Understanding Virginia’s Court System

The U.S. legal system is complicated, with federal and state courts operating independently of each other. The U.S. Supreme Court in Washington DC is the final court of appeal. State courts are courts of “general jurisdiction” (judiciallearningcenter.org) that hear all the cases not specifically selected for federal courts. Just as the federal courts interpret federal laws, state courts interpret state laws. Each state gets to make and interpret its own laws.

The Virginia judicial (court) system’s mission “is to assure that disputes are resolved justly, promptly, and economically.” To accomplish this, the state has four levels of courts: the Supreme Court, the Court of Appeals, the circuit courts, and the district courts. The courts are organized into 32 judicial districts and 31 judicial circuits.
(1) The limited district courts hear civil cases involving amounts up to $25,000. The Juvenile and Domestic Relations District Court is a limited jurisdiction court that hears cases involving children and families.
(2) The circuit courts are the general jurisdiction trial courts with authority to try all types of civil and criminal cases. The chief circuit court judge can also appoint Special Justices, judicial officers who are specially authorized by statute to hear certain mental health commitment matters.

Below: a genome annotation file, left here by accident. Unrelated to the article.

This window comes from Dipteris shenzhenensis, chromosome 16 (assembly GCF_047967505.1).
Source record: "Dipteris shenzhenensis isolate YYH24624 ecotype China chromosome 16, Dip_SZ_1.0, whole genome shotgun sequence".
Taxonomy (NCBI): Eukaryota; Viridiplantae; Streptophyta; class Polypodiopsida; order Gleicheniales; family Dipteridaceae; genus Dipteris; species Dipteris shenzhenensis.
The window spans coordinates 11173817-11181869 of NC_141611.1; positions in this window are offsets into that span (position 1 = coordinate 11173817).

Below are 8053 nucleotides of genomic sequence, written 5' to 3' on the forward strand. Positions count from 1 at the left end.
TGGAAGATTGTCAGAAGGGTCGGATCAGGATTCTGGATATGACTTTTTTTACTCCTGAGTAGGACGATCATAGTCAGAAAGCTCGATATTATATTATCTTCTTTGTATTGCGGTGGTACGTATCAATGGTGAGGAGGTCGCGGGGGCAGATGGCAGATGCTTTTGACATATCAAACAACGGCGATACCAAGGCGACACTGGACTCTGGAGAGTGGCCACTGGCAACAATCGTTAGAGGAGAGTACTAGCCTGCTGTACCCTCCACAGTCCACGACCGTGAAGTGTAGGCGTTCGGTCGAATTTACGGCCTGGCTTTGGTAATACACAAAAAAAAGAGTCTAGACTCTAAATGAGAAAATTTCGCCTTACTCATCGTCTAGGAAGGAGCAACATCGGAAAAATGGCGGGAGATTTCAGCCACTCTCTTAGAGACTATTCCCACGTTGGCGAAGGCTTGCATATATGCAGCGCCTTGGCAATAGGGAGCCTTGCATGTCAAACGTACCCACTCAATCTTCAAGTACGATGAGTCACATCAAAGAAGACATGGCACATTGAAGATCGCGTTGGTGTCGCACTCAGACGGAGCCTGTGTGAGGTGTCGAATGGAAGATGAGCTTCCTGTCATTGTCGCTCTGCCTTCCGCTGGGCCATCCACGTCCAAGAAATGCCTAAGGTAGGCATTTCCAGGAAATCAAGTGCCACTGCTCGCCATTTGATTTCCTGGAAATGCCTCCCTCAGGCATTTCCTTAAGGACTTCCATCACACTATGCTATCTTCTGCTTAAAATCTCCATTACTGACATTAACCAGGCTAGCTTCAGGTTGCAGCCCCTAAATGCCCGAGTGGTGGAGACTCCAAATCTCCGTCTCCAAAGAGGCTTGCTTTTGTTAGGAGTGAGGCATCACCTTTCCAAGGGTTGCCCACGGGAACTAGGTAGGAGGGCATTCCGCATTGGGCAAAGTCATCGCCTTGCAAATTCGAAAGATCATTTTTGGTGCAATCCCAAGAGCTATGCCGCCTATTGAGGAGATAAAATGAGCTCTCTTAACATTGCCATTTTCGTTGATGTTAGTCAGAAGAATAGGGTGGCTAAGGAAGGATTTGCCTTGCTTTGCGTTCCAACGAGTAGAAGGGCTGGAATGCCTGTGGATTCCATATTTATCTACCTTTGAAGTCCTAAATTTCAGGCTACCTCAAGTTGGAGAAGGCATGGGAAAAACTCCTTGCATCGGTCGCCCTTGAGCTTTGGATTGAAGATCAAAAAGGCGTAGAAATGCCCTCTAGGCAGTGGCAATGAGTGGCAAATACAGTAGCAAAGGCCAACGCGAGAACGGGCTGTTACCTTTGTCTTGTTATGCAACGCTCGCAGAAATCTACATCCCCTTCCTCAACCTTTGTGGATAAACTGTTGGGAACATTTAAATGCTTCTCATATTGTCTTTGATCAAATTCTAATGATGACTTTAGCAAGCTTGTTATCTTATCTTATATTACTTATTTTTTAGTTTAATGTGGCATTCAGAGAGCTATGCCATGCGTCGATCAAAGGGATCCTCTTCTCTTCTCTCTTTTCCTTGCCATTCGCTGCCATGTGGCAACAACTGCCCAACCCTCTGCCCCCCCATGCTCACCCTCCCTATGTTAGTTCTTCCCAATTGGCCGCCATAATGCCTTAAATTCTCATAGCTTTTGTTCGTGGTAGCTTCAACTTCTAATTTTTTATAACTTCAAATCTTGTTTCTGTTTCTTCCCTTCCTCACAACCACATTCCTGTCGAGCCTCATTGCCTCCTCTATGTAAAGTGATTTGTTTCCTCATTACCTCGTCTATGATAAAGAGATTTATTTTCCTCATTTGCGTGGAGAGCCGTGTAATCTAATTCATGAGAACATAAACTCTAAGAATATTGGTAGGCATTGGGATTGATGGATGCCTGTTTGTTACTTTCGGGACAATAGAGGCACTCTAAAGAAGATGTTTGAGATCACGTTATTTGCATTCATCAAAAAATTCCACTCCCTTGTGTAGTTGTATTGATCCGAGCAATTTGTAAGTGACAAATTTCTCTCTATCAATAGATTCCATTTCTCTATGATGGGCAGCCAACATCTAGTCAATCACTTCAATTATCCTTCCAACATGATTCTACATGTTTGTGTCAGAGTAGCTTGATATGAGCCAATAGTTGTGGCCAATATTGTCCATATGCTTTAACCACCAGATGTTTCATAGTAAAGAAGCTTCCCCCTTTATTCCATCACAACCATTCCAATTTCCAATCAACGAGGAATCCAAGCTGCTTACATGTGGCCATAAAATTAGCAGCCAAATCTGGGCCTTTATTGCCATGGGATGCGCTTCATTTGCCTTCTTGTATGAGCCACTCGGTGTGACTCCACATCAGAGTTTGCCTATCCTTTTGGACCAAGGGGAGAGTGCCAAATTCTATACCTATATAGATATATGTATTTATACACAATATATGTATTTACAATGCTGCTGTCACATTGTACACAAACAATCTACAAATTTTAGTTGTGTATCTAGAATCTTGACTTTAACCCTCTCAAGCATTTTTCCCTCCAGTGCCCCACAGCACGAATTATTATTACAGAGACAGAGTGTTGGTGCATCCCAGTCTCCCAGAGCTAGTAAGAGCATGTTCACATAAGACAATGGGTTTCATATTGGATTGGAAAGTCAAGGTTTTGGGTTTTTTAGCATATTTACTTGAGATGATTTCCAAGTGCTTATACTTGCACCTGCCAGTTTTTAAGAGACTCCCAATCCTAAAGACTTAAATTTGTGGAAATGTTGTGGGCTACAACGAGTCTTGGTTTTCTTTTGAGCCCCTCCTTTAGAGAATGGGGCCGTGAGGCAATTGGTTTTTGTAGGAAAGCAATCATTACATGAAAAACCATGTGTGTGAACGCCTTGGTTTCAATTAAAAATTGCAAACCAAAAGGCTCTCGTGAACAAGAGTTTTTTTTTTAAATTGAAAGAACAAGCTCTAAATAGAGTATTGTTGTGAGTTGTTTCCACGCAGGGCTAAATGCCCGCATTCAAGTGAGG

(3) Virginia’s Court of Appeals reviews decisions of the circuit courts in domestic relations matters, traffic infractions and criminal cases (except death penalty cases), appeals from administrative agencies, and decisions of the Virginia Workers’ Compensation Commission.
(4) The Supreme Court of Virginia is Virginia’s court of last resort. It reviews decisions of the circuit courts and the Court of Appeals when such appeals have been allowed, decisions from the State Corporation Commission, and certain disciplinary actions of the Virginia State Bar regarding attorneys.
Additionally, Virginia has magistrates’ services. The magistrate’s primary functions are to conduct probable cause hearings on complaints of criminal conduct brought by law enforcement or the general public, and to determine whether an arrested person is eligible for bail.
When you are involved in a court proceeding, you need an experienced attorney to help see you through what may seem like a complex and daunting process.
Craig Follis has extensive experience in litigation, negotiating and settling suits, and providing legal opinions on liability and insurance coverage. You can reach him at (888) 703-0109 or via email at cfollis@lawyersva.com.

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